Data: Cross-device campaigns 60 percent better than PC-only for offline conversions

Data: Cross-device campaigns 60 percent better than PC-only for offline conversions

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According to new data from NinthDecimal, cross-device ad campaigns perform 60 percent better than desktop-only campaigns when it comes to in-store conversions. There was an average 24-percent incremental lift in store visits for cross-device campaigns vs. a 15-percent incremental lift for PC-only campaigns, according to the company.

These benchmarks come from an analysis of more than four billion impressions across a wide range of digital campaigns on behalf of advertisers measuring digital ad-influenced offline visits. Some of the companies using offline attribution in this context include Target, Toyota, McDonald’s and many others with physical locations. Last year, agency ZenithOptimedia broadly adopted NinthDecimal’s “LCI” location intelligence platform as a tool to measure offline activity and for cross-platform analytics.

Many marketers still think of location and location data as primarily about real-time geofencing. However, location analytics can be broadly applied to audience segmentation or targeting and then operate as a kind of standard to measure ad performance where offline visits or actions are an objective. Beyond desktop and mobile, this now extends to traditional media, such as outdoor, TV and direct mail.

David Staas, president of  NinthDecimal, argues that “mobile is now the glue” for all media, enabling “an apples-to-apples comparison of performance across channels.” Historically, it was difficult or impossible to do this, except through call tracking, which is useful but incomplete. In other words, location analytics/store visits can operate as a kind of universal metric for media, except where the conversion is purely online.

At the highest level, NinthDecimal and others associate mobile devices with households, IP addresses and other identifiers to measure ad exposures and then track offline impact through offline mobile presence. NinthDecimal is careful to point out that this is all done in an anonymous and privacy-compliant way. Various methodologies are used to eliminate false positives and to disambiguate audiences.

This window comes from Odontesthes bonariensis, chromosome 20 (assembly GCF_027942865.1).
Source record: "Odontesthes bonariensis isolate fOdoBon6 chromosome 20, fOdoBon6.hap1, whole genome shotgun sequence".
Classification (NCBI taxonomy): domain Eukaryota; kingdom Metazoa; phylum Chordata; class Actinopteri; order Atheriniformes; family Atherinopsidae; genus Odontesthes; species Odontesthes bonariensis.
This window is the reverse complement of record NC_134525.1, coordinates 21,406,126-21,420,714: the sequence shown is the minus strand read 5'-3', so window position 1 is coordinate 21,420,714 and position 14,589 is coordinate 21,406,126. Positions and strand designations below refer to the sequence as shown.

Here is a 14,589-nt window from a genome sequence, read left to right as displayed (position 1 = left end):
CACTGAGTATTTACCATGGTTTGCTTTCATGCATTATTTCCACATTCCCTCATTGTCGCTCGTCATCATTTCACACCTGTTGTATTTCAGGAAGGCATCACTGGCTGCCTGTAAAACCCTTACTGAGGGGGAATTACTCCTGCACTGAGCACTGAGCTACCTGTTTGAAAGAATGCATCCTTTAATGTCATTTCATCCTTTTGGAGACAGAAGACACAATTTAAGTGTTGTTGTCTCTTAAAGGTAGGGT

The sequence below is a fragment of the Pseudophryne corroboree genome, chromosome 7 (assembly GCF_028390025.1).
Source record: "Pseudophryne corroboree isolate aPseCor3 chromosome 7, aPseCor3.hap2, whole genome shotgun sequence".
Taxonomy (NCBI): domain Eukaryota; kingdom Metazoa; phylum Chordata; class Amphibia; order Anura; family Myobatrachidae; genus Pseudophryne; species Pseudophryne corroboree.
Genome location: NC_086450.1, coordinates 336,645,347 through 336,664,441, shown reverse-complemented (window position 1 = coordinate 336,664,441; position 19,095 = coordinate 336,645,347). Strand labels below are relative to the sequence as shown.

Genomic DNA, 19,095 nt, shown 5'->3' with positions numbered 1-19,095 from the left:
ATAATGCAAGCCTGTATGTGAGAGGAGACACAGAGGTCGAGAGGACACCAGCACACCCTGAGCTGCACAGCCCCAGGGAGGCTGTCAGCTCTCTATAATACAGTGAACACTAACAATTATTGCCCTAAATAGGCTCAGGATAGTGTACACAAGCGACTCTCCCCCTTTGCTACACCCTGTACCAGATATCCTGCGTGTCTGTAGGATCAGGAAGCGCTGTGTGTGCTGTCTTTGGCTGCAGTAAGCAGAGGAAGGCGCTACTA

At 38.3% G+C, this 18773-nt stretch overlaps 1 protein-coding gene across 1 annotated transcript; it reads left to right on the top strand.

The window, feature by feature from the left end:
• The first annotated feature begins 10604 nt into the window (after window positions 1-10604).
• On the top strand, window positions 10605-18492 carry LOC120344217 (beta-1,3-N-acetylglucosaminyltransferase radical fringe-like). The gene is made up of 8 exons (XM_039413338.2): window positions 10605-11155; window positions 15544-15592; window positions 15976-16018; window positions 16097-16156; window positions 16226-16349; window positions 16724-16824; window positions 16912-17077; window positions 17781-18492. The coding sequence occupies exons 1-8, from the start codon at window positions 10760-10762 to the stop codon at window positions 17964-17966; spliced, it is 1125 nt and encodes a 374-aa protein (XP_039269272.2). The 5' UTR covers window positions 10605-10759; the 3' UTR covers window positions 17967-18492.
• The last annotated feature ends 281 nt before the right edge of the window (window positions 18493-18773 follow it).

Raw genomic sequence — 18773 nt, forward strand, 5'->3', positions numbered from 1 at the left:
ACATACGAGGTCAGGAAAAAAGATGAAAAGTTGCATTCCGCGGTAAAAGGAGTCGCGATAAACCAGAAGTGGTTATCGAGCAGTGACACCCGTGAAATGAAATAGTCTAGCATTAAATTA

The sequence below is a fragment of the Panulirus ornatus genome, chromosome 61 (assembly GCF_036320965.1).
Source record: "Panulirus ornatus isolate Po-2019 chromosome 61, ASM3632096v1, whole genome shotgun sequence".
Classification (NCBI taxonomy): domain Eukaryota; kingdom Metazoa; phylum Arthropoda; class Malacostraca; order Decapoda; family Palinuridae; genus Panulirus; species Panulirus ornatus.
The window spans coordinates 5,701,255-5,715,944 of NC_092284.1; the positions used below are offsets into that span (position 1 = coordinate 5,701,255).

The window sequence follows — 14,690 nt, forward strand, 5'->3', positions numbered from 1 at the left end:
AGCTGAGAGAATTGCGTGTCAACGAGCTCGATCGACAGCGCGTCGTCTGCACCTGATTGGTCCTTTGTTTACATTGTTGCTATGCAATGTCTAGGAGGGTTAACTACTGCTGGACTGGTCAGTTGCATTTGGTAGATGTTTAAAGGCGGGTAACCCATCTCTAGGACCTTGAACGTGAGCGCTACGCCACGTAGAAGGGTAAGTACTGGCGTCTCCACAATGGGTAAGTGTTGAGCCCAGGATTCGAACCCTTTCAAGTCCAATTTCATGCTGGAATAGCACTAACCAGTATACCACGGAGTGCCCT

For consumers, mobile is becoming the primary internet access point. For marketers, mobile is the nexus between the digital and physical worlds for impact measurement.

Staas told me that among brands, offline attribution is starting to become more important. He said he didn’t think it would entirely replace proxy metrics such as impressions, clicks or engagement. However, offline attribution provides insight into which of those metrics is meaningful in terms of real-world behavior.

Several studies, including one by xAd, argue there’s an inverse relationship between mobile ad clicks and store visits. Thus, optimizing for clicks may be the wrong thing for mobile marketers to do. Indeed, comScore has made similar arguments for years — clickers and buyers are not necessarily the same when it comes to offline conversions.

Using location data, marketers can now optimize in real time, mid-campaign against foot traffic or store visits. NinthDecimal customers and partners are doing this.

A number of other companies are doing similar things — using location to segment audiences for targeting and/or real-world attribution — with varying degrees of sophistication. Beyond NinthDecimal and xAd, they include Google, Facebook, Foursquare, Factual, Placed, Verve, SITO mobile, ThinkNear, UberMedia and YP.

Location and location targeting have long been poorly understood by most marketers. And in an increasingly fragmented and complex media world, those marketers that neglect to adopt these tools and methods will have at best only a partial view of how their media are performing.


(Some images used under license from Shutterstock.com.)



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